12 Things We Learned This Week!

What did you learn this week? Let us know in the comments or at education@ngs.org.

This week, we learned…

… that tea might be finished as the British national drink.

 

… how educators are reminding test-taking students that “there is no way to test all the amazing and awesome things that make you YOU.”
Screen Shot 2016-05-12 at 1.38.25 PM

 

that there’s a high school inside JFK Airport?!

 

… ancient trade routes are written in camel genes.

A 500-strong camel caravan winds through the desert from the oasis town of Bilma, Niger. Photograph by James L. Stanfield, National Geographic

A 500-strong camel caravan winds through the desert from the oasis town of Bilma, Niger.
Photograph by James L. Stanfield, National Geographic

 

… it can be dangerous to do math on a plane.

Admit it, this is terrifying. Guido Menzio & Shouyong Shi, 2011. "Efficient Search on the Job and the Business Cycle," Journal of Political Economy, University of Chicago Press, vol. 119(3), pages 468 - 510.

Admit it, this is terrifying.
Guido Menzio & Shouyong Shi, 2011. “Efficient Search on the Job and the Business Cycle,” Journal of Political Economy, University of Chicago Press, vol. 119(3), pages 468 – 510.

 

five islands have been lost to sea level rise, and a village has been buried in sand.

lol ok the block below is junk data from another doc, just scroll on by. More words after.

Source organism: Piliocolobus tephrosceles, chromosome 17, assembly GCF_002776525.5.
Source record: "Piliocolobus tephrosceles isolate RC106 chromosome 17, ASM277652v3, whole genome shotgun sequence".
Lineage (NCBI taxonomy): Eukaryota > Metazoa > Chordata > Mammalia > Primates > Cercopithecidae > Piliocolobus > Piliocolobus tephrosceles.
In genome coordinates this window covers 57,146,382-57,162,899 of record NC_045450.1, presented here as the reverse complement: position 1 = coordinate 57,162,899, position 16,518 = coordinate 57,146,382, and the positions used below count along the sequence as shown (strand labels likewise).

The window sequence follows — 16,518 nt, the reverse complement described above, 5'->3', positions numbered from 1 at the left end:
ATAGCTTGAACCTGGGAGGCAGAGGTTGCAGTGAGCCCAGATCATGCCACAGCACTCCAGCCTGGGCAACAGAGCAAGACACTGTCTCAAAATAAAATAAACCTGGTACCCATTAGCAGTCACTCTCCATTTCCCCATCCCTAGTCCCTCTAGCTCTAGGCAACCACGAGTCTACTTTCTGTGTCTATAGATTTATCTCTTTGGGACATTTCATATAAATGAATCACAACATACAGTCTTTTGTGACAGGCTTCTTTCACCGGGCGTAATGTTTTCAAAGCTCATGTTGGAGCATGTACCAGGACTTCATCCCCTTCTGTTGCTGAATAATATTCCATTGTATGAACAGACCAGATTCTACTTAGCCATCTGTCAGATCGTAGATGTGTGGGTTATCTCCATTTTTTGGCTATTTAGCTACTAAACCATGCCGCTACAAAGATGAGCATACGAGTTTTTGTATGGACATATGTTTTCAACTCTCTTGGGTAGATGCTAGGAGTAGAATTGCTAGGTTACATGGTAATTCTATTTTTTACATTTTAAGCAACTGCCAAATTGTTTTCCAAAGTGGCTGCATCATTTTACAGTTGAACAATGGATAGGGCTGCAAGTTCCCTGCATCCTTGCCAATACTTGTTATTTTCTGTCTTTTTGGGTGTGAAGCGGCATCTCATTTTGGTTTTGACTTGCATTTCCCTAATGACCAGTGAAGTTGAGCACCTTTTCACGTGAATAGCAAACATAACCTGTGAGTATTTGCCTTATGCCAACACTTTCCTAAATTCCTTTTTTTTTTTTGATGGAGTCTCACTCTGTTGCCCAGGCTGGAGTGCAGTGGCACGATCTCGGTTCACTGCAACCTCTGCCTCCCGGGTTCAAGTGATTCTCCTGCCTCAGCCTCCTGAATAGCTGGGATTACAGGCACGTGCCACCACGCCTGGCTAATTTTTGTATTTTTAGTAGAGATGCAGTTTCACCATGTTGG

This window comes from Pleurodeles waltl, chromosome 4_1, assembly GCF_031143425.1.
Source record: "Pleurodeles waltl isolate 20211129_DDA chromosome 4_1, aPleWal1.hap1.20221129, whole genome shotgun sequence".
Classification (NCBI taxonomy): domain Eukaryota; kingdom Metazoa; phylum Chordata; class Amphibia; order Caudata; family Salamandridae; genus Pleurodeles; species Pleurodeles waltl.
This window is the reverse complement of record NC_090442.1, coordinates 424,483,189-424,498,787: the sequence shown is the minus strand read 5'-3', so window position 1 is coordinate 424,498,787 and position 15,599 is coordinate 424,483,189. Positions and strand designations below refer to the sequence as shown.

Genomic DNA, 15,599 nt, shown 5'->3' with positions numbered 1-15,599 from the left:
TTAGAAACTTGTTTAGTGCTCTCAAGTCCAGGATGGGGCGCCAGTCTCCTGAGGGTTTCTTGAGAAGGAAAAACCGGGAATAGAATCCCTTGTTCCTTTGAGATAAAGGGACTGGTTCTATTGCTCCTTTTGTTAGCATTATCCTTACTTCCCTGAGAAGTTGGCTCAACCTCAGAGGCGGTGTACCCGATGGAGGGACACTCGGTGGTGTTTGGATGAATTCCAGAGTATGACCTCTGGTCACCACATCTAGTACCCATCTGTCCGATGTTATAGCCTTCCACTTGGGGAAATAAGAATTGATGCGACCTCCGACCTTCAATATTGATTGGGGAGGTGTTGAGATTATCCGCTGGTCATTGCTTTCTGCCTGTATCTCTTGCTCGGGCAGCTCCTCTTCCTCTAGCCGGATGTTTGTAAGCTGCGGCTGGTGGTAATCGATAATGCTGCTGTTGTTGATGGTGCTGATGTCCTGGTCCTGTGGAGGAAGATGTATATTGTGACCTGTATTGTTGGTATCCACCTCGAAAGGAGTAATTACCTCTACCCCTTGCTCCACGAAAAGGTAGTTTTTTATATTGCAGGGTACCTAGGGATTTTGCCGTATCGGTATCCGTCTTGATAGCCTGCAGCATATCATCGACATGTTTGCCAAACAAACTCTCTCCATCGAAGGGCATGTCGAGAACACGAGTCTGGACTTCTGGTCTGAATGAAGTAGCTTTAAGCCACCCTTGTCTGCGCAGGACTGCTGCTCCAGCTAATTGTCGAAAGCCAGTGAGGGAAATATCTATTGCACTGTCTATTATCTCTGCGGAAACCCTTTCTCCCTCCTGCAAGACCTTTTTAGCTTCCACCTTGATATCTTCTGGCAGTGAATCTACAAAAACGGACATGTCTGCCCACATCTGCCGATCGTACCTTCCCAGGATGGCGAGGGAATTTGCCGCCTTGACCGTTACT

Male, Maldives, is not underwater. Yet. Photograph by James L. Stanfield, National Geographic

Male, Maldives, is not underwater. Yet.
Photograph by James L. Stanfield, National Geographic

 

… that cake and pie can teach complex mathematical concepts.

 

… history isn’t dead. There is a lost colony of the Confederacy in Brazil, and secret messages are hidden in colonial handwriting.

A Work Containing Divers Sorts of Hands. Illustration courtesy Folger Shakespeare Library. CC-BY-SA-4.0

A Work Containing Divers Sorts of Hands. Illustration courtesy Folger Shakespeare Library. CC-BY-SA-4.0

 

… skywriting is a dying art form.

 

… that central Ohio is the best place to find great Japanese cuisine and grocers outside Japan.

Columbus, Ohio, is a “little Japanese wonderland.” (This grocery story is actually in the big Japanese wonderland—Tokyo.) Photograph by Daderot, courtesy Wikimedia. Public domain.

Columbus, Ohio, is a “little Japanese wonderland.” (This grocery story is actually in the big Japanese wonderland—Tokyo.)
Photograph by Daderot, courtesy Wikimedia. Public domain.

 

what would happen if GPS failed.

 

a weasel can take down CERN, a raccoon can take down Seattle, and the most terrifying animals in big aquariums are turtles.

Behold the hawksbill sea turtle, whose razor-sharp beak can take chunks out of aquarium fixtures . . . and divers’ bodies. Photograph by David Doubilet, National Geographic

Behold the hawksbill sea turtle, whose razor-sharp beak can take chunks out of aquarium fixtures . . . and divers’ bodies.
Photograph by David Doubilet, National Geographic

What did you learn this week? Let us know in the comments or at education@ngs.org.

Leave a Reply

Fill in your details below or click an icon to log in:

WordPress.com Logo

You are commenting using your WordPress.com account. Log Out / Change )

Twitter picture

You are commenting using your Twitter account. Log Out / Change )

Facebook photo

You are commenting using your Facebook account. Log Out / Change )

Google+ photo

You are commenting using your Google+ account. Log Out / Change )

Connecting to %s